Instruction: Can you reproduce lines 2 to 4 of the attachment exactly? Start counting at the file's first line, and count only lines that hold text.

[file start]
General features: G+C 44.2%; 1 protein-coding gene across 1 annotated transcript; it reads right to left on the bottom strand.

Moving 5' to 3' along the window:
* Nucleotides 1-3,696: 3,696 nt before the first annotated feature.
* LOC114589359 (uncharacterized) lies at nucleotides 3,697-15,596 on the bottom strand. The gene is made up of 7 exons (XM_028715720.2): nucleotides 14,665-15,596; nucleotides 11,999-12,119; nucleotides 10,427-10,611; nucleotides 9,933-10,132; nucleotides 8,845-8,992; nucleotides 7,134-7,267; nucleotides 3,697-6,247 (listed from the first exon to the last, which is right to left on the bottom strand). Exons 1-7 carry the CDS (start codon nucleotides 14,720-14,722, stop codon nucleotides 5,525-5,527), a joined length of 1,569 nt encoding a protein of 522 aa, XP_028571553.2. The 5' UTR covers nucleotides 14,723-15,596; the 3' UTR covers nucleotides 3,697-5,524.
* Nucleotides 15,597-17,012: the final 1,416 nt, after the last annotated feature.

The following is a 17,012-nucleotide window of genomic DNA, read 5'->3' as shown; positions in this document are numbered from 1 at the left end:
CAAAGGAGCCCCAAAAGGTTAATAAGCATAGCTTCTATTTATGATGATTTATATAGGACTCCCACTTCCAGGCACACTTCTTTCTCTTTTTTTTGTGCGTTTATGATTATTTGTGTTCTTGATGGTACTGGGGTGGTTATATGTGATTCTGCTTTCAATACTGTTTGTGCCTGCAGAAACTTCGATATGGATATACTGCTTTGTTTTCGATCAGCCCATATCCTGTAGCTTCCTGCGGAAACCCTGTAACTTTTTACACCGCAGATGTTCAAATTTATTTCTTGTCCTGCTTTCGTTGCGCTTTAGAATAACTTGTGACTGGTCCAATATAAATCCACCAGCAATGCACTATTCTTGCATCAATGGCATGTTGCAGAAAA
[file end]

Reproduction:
Moving 5' to 3' along the window:
* Nucleotides 1-3,696: 3,696 nt before the first annotated feature.
* LOC114589359 (uncharacterized) lies at nucleotides 3,697-15,596 on the bottom strand. The gene is made up of 7 exons (XM_028715720.2): nucleotides 14,665-15,596; nucleotides 11,999-12,119; nucleotides 10,427-10,611; nucleotides 9,933-10,132; nucleotides 8,845-8,992; nucleotides 7,134-7,267; nucleotides 3,697-6,247 (listed from the first exon to the last, which is right to left on the bottom strand). Exons 1-7 carry the CDS (start codon nucleotides 14,720-14,722, stop codon nucleotides 5,525-5,527), a joined length of 1,569 nt encoding a protein of 522 aa, XP_028571553.2. The 5' UTR covers nucleotides 14,723-15,596; the 3' UTR covers nucleotides 3,697-5,524.